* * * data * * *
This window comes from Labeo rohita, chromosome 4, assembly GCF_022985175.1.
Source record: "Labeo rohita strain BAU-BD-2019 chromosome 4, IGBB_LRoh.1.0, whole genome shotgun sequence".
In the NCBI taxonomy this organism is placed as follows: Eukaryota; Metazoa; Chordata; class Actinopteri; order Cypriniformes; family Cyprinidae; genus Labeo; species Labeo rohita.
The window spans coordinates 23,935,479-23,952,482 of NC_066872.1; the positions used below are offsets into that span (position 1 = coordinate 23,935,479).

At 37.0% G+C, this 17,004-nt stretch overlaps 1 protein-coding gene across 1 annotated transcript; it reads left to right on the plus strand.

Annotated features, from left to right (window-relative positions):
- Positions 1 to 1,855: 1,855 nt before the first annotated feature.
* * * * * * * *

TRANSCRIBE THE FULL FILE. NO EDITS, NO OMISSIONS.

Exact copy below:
This window comes from Labeo rohita, chromosome 4, assembly GCF_022985175.1.
Source record: "Labeo rohita strain BAU-BD-2019 chromosome 4, IGBB_LRoh.1.0, whole genome shotgun sequence".
In the NCBI taxonomy this organism is placed as follows: Eukaryota; Metazoa; Chordata; class Actinopteri; order Cypriniformes; family Cyprinidae; genus Labeo; species Labeo rohita.
The window spans coordinates 23,935,479-23,952,482 of NC_066872.1; the positions used below are offsets into that span (position 1 = coordinate 23,935,479).

At 37.0% G+C, this 17,004-nt stretch overlaps 1 protein-coding gene across 1 annotated transcript; it reads left to right on the plus strand.

Annotated features, from left to right (window-relative positions):
- Positions 1 to 1,855: 1,855 nt before the first annotated feature.